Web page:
Brown-Séquard Syndrome is seen after damage to one side of the spinal cord, left or right, usually after penetrating trauma. It is associated with loss of function or impaired function on the side of the injury and altered pain and temperature loss on the opposite side of the injury. Among the incomplete spinal cord syndromes, Brown-Séquard has the best prognosis for functional recovery.
In any suspected spinal trauma, radiographic imaging is crucial. In most cases, CT scanning will be indicated for detailed assessment of the bony anatomy. MRI provides additional details about the spinal cord and surrounding soft tissues. In general, both studies are usually warranted. CT scans provide bony detail, and MRI provides information about the spinal cord and soft tissues.
A whole spine radiograph should be obtained to evaluate for any vertebral fractures. In the cervical spine, there are four parallel lines that should be assessed (see Figure 4). The anterior and posterior vertebral lines lie at the margin of the vertebral bodies front and back, respectively. The spinolaminar line defines the posterior margin of the spinal canal, and the posterior spinous line abuts the tips of the spinous processes. These lines should be smooth. Any so-called “step-off” is suspicious for ligamentous injury.
For suspected instability of the cervical spine, patients who can move their heads on their own may have radiographs made in flexion/extension (see Figure 5) to assess stability.
The open mouth view allows assessment of the odontoid process of C2 (see Figure 6).
Although x-rays have been historically important, CT scans have replaced x-rays over the last two decades for the evaluation of bony injuries, given their higher resolution and sensitivity. CT scanning will detect most fractures (Figures 7 and 8). CT can also help evaluate the patency of the spinal canal, although direct visualization of the spinal cord is still poor.
The main indications of MRI (see Figures 9 and 10) in spinal trauma include the following:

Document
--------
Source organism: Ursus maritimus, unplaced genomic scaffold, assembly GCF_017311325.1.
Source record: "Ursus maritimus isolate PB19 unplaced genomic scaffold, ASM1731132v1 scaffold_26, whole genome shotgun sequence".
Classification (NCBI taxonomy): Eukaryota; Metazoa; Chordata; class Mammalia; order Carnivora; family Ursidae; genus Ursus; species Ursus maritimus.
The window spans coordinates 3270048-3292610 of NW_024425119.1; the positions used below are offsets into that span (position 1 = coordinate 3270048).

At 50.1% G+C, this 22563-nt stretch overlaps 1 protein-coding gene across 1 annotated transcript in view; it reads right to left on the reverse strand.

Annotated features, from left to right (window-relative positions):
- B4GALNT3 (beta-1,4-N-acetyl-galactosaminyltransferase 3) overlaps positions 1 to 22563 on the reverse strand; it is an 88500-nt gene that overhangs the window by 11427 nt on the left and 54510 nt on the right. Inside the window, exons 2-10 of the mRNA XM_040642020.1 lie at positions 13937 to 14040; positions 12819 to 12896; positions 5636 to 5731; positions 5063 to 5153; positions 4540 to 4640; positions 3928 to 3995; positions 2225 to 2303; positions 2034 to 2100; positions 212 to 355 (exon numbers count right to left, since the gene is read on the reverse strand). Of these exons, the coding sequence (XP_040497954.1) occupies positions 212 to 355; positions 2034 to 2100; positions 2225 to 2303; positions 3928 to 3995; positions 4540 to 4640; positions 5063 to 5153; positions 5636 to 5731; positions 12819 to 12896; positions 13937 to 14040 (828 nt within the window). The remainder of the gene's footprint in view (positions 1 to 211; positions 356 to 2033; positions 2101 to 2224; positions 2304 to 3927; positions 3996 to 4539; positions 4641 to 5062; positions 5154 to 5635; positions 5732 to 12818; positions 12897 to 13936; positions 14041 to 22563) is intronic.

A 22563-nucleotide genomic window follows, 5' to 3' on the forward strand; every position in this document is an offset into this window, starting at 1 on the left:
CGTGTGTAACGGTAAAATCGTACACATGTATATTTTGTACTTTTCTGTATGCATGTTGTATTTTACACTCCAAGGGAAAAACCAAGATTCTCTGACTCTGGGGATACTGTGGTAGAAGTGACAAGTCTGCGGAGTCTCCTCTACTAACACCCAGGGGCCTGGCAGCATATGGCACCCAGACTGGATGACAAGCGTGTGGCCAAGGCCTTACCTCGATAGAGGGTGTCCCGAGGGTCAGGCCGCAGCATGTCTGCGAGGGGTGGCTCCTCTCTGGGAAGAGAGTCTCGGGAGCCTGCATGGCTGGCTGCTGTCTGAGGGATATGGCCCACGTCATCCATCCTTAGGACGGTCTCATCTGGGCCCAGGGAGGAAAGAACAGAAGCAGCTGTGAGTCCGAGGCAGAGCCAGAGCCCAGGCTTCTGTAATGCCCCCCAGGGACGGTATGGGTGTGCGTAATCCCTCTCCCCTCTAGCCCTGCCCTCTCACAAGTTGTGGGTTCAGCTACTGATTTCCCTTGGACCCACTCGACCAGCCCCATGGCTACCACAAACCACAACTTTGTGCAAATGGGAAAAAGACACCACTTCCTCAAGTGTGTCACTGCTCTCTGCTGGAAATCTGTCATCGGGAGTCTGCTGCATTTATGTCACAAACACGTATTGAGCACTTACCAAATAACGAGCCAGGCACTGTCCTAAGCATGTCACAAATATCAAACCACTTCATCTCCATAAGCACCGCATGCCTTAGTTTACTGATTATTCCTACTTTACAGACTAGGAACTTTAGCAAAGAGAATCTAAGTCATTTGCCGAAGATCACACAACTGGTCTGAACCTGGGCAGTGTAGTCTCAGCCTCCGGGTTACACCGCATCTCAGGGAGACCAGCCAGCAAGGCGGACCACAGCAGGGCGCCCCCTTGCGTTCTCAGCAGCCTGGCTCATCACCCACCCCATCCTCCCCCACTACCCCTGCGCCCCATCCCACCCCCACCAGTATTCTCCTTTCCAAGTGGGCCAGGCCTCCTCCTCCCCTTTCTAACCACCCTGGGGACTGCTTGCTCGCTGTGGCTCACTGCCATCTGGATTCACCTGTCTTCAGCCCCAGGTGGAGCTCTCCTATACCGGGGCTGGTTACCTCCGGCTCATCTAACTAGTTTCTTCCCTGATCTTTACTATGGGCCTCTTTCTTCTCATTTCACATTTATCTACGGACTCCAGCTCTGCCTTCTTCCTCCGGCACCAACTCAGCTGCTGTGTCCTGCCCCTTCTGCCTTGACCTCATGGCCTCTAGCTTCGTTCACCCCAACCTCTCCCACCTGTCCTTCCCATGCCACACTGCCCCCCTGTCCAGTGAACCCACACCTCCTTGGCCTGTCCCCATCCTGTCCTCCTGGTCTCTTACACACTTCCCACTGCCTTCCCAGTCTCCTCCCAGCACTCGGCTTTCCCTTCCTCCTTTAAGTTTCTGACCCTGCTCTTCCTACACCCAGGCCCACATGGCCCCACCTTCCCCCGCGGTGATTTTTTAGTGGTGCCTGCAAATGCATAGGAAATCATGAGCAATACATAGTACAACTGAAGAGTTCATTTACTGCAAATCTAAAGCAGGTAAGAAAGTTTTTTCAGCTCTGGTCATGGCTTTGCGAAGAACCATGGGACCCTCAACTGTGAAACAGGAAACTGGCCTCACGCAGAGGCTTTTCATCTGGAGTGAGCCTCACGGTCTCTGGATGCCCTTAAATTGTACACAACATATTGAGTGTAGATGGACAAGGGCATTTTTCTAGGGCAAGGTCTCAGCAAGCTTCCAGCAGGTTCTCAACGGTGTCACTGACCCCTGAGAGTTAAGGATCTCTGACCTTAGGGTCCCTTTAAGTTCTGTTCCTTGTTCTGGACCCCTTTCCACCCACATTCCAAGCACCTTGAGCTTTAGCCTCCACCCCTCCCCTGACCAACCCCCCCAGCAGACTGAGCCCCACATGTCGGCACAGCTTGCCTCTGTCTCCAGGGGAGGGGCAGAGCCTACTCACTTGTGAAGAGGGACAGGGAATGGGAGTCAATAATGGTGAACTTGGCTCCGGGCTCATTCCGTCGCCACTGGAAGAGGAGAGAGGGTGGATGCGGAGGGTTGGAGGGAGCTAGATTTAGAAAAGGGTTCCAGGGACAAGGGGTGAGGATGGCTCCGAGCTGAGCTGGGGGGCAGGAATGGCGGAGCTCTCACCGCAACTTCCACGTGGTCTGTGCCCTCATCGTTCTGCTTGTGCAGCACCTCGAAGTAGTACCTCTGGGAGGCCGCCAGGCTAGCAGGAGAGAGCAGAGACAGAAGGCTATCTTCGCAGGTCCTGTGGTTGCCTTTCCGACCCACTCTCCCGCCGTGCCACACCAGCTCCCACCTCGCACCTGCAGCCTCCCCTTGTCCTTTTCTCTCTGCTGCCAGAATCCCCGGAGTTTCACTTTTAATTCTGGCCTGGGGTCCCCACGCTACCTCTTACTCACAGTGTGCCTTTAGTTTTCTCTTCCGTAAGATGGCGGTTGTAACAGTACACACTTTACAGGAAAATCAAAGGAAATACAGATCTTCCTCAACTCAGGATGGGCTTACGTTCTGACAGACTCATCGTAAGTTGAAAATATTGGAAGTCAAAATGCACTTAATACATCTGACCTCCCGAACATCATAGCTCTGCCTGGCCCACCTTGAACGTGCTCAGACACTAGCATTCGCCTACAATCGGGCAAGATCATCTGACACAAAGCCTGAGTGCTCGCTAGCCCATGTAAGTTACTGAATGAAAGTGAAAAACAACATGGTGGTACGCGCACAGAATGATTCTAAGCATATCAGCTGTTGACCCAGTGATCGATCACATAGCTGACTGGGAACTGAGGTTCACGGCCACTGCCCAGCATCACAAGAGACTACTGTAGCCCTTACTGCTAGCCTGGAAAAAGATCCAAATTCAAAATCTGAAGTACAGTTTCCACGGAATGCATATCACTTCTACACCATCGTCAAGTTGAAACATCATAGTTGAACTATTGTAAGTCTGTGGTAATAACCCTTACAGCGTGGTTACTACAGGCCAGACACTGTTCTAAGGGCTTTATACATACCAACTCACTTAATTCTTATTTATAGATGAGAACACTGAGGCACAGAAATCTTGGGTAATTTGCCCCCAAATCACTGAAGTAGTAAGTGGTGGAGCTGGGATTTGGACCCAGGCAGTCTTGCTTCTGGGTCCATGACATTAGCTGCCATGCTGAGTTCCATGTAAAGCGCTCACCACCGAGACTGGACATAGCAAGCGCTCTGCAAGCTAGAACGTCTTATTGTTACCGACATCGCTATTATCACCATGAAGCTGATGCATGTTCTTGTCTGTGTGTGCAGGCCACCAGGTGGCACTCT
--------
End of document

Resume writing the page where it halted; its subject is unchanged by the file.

- X-ray or CT scan findings suggestive of ligamentous injury (e.g., spondylolisthesis or asymmetric disc space widening)
- Concern for epidural hematoma, disc herniation or occult fracture
- Suspected spinal cord abnormalities
- Suspected cervical instability in trauma patients who are obtunded or otherwise unable to pose for flexion/extension radiographs
- Neurological deficit detected on clinical examination.
Non-operative treatment of spinal trauma often centers on immobilization. Various immobilization devices can be used (see Figures 11 and 12), including a Philadelphia collar, a thoraco-lumbosacral orthosis, a lumbosacral corset, or a halo vest.
Surgery for spinal trauma (see Figure 13), in general, consists of decompressing the spinal cord (that is, relieving any pressure on it) and stabilizing the spine, usually by a spinal fusion with plates, screws, wires or rods. The construct can be supplemented with bone graft.
Spinal trauma leading to spinal cord damage will require immediate administration of certain medications. These include prophylaxis for deep vein thrombosis and fluids or vasopressors to treat or prevent shock. Administration of steroids in an attempt to reduce spinal cord edema is controversial, especially in the setting of conditions such as poly-trauma or open fractures, where the risk infection is elevated. According to a meta-analysis in the journal Neurology published in 2019, high-dose methylprednisolone early after acute spinal cord injury “does not contribute to better neurologic recoveries but may increase the risk of adverse events.”